Monday 23 April 2018

Armstrong faces battle if he wants to wear Galway colours in 2018

Second coming has worked out well for Salthill man but back injury issues remain

Sean Armstrong ended a two-year retirement to return to Galway earlier this year. Photo: Ramsey Cardy/Sportsfile
Sean Armstrong ended a two-year retirement to return to Galway earlier this year. Photo: Ramsey Cardy/Sportsfile
Colm Keys

Colm Keys

Seán Armstrong faces an uncertain inter-county future as the condition of his back continues to concern him.

The Salthill-Knocknacarra man, who ended a two-year retirement to return to Galway earlier this year, is intent on being available to manager Kevin Walsh in 2018.

But the measures he needed to take just to get on the field last season creates an element of doubt as to whether his body can sustain another year.

Armstrong (right) made a big contribution and was surprisingly overlooked for an All-Star nomination as Galway reached the All-Ireland quarter-finals for the second successive year.

But he has revealed the lengths he had to go to just get himself right.

"Unfortunately, I got a couple of episodes this summer with my back. Before the Roscommon game (which he missed) I was crippled for three or four weeks and then after, we were beaten by Kerry, I went back to play club and was crippled again after a game.

"I was just getting injections and eating Difene to beat the band. It's no way to sustain a lifestyle never mind a career, so I'm going to go up to Eamon Falvey (Santry-based surgeon), look at his scans and try to come up with some sort of system or game-plan that might get me back playing.

"I really enjoyed last year, I'd love to go back and play but if I'm not able to train and compete at the level I need to then I'm only fooling myself."

Armstrong's problems revolve around bulging discs.

"I think I have one severe one unfortunately. L3, there is a fine bulge in that one, then below it, L4 has a bit of a bulge on it. This summer, I would have spent a lot of time lying on a hard surface or on the physio bed getting injections, trying to straighten up getting out of bed in the morning to try limber up for training that evening.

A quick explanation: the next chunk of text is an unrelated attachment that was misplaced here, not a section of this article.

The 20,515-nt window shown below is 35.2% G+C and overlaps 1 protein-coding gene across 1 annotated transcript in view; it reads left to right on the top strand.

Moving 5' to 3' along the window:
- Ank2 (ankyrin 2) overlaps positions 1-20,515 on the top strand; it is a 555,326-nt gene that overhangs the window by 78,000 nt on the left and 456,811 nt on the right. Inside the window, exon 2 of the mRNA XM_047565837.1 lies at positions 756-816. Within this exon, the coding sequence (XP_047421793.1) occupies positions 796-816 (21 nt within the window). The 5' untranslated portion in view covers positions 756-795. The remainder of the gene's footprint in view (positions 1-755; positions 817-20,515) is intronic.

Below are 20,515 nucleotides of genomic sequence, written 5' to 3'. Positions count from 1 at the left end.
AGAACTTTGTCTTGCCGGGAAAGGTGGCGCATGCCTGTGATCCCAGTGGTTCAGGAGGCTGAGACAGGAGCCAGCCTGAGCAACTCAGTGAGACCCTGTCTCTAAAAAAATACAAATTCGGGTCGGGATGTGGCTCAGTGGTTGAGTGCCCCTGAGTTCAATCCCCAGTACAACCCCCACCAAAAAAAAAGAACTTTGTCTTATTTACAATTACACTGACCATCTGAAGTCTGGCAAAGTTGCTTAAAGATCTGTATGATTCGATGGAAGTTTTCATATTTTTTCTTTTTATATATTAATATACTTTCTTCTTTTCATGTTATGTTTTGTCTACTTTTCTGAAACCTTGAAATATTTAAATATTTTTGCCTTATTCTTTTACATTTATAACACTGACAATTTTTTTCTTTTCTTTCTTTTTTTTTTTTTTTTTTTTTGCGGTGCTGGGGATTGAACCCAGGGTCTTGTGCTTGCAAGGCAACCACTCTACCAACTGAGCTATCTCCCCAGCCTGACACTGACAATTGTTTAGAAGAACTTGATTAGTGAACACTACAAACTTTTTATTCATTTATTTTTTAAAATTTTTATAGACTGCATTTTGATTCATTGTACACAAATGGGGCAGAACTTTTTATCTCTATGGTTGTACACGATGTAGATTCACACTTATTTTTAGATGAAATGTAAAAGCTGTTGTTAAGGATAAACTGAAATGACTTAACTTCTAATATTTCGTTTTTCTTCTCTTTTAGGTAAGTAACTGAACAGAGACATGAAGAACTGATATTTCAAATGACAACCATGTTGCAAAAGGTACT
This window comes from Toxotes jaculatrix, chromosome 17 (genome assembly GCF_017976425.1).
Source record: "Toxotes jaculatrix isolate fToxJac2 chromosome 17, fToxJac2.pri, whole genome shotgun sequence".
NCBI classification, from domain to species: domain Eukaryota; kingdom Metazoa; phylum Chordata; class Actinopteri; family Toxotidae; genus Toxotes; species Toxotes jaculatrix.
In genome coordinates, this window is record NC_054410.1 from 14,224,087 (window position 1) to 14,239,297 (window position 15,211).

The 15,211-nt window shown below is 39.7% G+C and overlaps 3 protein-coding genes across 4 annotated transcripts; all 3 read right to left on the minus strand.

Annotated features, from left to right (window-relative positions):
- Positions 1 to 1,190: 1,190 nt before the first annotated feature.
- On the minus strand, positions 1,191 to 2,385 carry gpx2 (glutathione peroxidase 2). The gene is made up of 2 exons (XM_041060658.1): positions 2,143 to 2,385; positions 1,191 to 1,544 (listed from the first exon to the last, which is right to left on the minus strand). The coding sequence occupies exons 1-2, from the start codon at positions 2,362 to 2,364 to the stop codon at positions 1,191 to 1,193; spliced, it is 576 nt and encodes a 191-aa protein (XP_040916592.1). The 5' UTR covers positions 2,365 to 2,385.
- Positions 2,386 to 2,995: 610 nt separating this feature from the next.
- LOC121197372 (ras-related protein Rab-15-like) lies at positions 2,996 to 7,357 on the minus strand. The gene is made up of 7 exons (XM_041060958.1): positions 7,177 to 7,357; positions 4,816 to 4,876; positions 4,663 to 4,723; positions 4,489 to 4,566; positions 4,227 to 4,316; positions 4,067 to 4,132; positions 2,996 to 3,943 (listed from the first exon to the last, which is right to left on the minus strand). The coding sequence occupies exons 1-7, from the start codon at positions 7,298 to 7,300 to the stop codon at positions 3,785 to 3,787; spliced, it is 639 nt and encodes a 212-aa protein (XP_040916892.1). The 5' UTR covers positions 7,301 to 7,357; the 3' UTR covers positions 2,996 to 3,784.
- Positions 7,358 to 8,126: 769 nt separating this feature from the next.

"So, I want to be able to swing a golf club and hopefully be able to pick up a child in four or five years without my back giving away. And it's unfortunate because I really enjoyed this year, I think I can give it another little bit extra and go a little bit further obviously and try improve on my performances. But if my body won't allow me, my body won't allow me."

Armstrong believes there was a small bit of fear among Galway players of Kerry in the All-Ireland quarter-final that didn't help them.

"Kerry were only in third gear but I felt we were in second or third gear as well. I think we feared them a small bit. Personally, and a few of the older lads were trying to drive into them and say they're not to be feared, to drive into them for 70 minutes, not stand off them, give them too much credit. But I think we did that a small bit at the start.

"Again in the second half, we were just lacking that bit of belief. But Burkey (Ian Burke) had a great goal chance, (Damien) Comer had, I had a great goal chance. If one or two of them went in it would have changed the game instantly. And then we would have had Kerry come out of third or fourth gear.

"I really think we didn't do ourselves any justice against Kerry. I think we're way better than that, to be quite honest. A lot of the players would also feel the same way, that they didn't do themselves justice".

Armstrong feels Galway can take a lot of inspiration from neighbours Mayo who they have beaten in the last two seasons and make it to the last four next year.

"The older you get, the more you think, 'We should be out there'. If our lads develop the frame of mind of getting some sort of success, even getting to the last four would be another further step for Galway.

"We've been in the quarters the last two years in a row. To taste 70 minutes away from an All-Ireland final? Develop that mentality within the group.

"You'd have to take confidence from watching Mayo because we beat them the last two years in a row. If we can beat Mayo, why can't we get to the last four or get to August or September this year?

"Our real momentum-killer was losing to Roscommon. They thoroughly deserved to win on the day but that knocked our momentum off. We got a bit back against Donegal."

Irish Independent

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